Gray seals are uncommon in Virginia and the Chesapeake Bay. Only 15 gray seal strandings were documented in Virginia from 1988 through 2013 (Barco and Swingle 2014). They are rarely found resting on the rocks around the portal islands of the Chesapeake Bay Bridge Tunnel (CBBT) from December through April alongside harbor seals. Seal observation surveys conducted at the CBBT recorded one gray seal in each of the 2014/2015 and 2015/2016 seasons while no gray seals were reported during the 2016/2017 and 2017/2018 seasons (Rees et al. 2016, Jones et al. 2018).
Marine Mammal Hearing
Hearing is the most important sensory modality for marine mammals underwater, and exposure to anthropogenic sound can have deleterious effects. To appropriately assess the potential effects of exposure to sound, it is necessary to understand the frequency ranges marine mammals are able to hear. Current data indicate that not all marine mammal species have equal hearing capabilities (e.g., Richardson et al. 1995; Wartzok and Ketten, 1999; Au and Hastings, 2008). To reflect this, Southall et al. (2007) recommended that marine mammals be divided into functional hearing groups based on directly measured or estimated hearing ranges on the basis of available behavioral response data, audiograms derived using auditory evoked potential techniques, anatomical modeling, and other data. Note that no direct measurements of hearing ability have been successfully completed for mysticetes (i.e., low-frequency cetaceans). Subsequently, NMFS (2018) described generalized hearing ranges for these marine mammal hearing groups. Generalized hearing ranges were chosen based on the approximately 65 decibel (dB) threshold from the normalized composite audiograms, with the exception for lower limits for low-frequency cetaceans where the lower bound was deemed to be biologically implausible and the lower bound from Southall et al. (2007) retained. Marine mammal hearing groups and their associated hearing ranges are provided in Table 3.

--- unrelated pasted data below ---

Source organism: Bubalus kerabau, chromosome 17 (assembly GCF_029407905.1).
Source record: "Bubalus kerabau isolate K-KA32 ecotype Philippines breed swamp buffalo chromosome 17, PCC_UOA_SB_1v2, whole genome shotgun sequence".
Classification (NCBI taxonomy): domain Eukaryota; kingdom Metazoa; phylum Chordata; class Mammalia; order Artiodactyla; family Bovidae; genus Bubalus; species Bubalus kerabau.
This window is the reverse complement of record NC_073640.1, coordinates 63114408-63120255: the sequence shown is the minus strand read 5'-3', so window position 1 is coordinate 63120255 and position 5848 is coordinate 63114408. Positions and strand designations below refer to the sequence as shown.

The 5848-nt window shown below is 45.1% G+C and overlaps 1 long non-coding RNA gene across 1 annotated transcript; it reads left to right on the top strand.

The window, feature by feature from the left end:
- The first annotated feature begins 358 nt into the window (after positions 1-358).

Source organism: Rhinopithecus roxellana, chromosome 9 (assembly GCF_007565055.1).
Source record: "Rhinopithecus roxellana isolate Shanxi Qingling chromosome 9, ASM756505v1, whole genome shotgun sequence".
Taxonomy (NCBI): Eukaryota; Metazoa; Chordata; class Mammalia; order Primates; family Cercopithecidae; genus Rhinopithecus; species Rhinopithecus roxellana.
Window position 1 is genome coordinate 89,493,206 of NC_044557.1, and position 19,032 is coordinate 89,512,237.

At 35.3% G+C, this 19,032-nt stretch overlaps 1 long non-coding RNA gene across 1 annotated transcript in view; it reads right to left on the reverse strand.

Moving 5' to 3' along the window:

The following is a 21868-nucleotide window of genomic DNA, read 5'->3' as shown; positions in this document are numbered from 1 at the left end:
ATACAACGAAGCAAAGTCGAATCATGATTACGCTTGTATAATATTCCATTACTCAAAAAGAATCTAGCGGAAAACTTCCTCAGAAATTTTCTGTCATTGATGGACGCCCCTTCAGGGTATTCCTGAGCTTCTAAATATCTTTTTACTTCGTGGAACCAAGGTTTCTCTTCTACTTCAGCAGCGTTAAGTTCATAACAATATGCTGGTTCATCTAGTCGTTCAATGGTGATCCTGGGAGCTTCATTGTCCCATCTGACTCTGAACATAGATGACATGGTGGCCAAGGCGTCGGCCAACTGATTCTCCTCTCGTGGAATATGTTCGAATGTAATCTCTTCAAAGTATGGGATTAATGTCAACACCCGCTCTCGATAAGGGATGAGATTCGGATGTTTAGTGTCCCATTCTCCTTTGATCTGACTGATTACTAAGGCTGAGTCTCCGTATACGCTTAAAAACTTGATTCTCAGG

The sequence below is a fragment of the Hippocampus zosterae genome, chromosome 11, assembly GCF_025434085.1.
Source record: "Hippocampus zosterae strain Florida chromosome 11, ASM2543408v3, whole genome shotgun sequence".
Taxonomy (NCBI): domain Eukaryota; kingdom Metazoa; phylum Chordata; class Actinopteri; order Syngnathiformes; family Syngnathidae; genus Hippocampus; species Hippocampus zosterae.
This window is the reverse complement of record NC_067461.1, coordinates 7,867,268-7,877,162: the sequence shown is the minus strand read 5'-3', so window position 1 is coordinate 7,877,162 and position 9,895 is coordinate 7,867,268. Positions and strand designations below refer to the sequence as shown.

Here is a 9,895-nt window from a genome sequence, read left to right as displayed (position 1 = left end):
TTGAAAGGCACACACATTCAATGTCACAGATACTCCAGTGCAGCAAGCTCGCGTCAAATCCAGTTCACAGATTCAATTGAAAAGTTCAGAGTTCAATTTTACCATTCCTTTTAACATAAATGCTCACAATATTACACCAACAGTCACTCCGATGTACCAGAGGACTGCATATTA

Table 3—Marine Mammal Hearing Groups (NMFS, 2018)
|Hearing group||Generalized hearing range*|
|Low-frequency (LF) cetaceans (baleen whales)||7 Hz to 35 kHz.|